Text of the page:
It lives in me still, the intense thrill when, as a child, I would listen to the Irish people around me converse. Some would express themselves in a personal language of grunts and clicks; others would be monosyllabically gnomic; and others would make of English new and magical shapes. They’d enrapture the language (especially in oath and insult) and draw out its transformative potential.
I relive that thrill whenever I come across a new book by Kevin Barry. His words address the reward centre in the brain, the neural pathways that are enlivened by nicotine, alcohol or opioids. Reading him, I am given the feeling that I’ve achieved something, done something good and am being justly remunerated. The brain lights up and grins.
Night Boat to Tangier, longlisted for the Booker prize, begins in the Spanish port of Algeciras one October night in 2018. We are taken straight into a conversation between two men, Charlie and Maurice, and the opening line — ‘Would you say there’s any end in sight, Charlie?’ — is perfectly chosen, expertly adroit. I get echoes of Paul Bowles, especially of Let It Come Down. Both books take us immediately into the souls of people churned by massive forces, both lay out for us the human microcosm, the pitiable individual. We learn, through a beautifully paced sequence of revelatory detonations, that Maurice and Charlie are friends, coevals and former drug-dealers. Now, in far from settled middle age, they’re in search of ‘a small girl... a pretty girl. She’s 23 years of age by now. She’ll be dreadlock Rastafari.’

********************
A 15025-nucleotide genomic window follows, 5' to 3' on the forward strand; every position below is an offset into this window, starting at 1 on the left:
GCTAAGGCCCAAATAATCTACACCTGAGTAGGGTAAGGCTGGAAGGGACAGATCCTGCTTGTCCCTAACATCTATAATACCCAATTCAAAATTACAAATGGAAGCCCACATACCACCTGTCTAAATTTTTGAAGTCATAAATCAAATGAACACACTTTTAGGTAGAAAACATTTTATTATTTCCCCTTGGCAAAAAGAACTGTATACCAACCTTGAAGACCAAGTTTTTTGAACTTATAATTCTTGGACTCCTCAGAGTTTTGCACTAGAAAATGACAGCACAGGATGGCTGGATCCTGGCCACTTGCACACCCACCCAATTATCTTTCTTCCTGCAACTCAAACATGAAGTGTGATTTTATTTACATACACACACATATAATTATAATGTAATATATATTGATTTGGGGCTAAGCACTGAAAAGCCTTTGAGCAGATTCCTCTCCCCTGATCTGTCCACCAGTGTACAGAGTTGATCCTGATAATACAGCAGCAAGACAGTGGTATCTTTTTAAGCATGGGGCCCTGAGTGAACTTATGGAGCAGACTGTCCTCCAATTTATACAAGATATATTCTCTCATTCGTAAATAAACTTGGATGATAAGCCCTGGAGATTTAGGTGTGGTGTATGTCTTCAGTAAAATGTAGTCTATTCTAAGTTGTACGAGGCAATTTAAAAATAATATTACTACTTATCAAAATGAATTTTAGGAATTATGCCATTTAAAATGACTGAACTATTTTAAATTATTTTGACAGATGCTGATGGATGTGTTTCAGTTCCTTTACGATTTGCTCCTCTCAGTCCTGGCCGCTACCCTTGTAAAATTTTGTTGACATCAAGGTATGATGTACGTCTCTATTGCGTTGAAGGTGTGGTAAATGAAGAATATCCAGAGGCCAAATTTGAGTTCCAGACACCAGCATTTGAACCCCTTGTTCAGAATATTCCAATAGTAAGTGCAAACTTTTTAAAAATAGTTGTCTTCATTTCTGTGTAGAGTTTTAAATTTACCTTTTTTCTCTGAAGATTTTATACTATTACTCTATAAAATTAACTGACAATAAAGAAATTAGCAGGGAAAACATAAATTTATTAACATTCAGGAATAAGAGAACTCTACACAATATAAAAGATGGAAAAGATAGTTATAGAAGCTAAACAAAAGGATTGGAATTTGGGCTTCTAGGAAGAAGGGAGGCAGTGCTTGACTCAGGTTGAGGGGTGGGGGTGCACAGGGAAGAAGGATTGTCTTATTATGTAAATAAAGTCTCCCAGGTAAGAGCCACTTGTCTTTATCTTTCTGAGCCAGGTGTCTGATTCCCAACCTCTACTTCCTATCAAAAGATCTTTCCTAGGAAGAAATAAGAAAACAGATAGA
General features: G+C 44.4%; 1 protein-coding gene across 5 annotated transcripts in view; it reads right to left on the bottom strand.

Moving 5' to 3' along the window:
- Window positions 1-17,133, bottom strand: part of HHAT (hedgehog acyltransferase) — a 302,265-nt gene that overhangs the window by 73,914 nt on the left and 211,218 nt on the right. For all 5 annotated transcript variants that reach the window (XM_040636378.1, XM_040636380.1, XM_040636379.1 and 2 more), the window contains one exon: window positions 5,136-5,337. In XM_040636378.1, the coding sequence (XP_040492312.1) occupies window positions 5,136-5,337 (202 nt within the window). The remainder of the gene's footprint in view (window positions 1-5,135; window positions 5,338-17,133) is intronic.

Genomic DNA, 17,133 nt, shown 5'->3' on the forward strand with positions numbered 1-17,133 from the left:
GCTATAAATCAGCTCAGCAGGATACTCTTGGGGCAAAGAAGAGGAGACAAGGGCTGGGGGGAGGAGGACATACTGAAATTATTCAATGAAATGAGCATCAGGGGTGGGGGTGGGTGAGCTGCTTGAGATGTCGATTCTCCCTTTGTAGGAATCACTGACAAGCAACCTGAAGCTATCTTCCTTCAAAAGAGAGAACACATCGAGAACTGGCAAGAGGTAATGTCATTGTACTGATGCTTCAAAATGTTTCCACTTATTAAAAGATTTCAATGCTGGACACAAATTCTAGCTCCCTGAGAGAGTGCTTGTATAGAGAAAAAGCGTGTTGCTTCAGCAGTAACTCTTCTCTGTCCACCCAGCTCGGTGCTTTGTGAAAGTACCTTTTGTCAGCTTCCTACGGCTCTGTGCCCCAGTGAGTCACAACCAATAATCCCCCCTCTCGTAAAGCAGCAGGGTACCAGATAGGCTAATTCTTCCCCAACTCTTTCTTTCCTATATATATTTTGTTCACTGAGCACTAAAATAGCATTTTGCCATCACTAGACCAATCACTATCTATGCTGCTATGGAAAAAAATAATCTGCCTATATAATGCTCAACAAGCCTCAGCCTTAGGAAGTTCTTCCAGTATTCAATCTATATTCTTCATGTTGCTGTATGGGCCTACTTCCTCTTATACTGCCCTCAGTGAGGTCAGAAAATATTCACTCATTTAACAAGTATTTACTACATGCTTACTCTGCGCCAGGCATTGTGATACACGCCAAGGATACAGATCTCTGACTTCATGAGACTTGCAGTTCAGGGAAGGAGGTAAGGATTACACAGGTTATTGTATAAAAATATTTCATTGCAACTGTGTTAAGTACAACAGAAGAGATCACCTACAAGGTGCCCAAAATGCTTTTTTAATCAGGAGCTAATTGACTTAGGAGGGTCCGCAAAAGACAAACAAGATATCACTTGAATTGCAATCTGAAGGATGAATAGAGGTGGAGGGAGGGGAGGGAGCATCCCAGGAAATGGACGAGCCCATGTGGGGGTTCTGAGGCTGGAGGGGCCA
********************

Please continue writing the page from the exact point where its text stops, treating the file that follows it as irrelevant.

The question of who she is, and what her relationship to the two men is, slowly unfurls; what explosive discoveries await on the next page, what heartbreaks or ecstasies? Past schemes, scams and escapades inform the eternal present; the future, when we get there, is present in what becomes our past. This is vital, given the supernatural thread that runs through the book — the issue of predestination, of cyclical returns, of truths that might be eternal. There will forever be a spiritual dimension to unavoidable suffering.
Maurice and Charlie are too endearing as characters, and too alluring, to truly test our empathy; nor are they the focal point — that would be the enigmatic girl. But the beauty of their interactions and histories make this novel utterly compelling.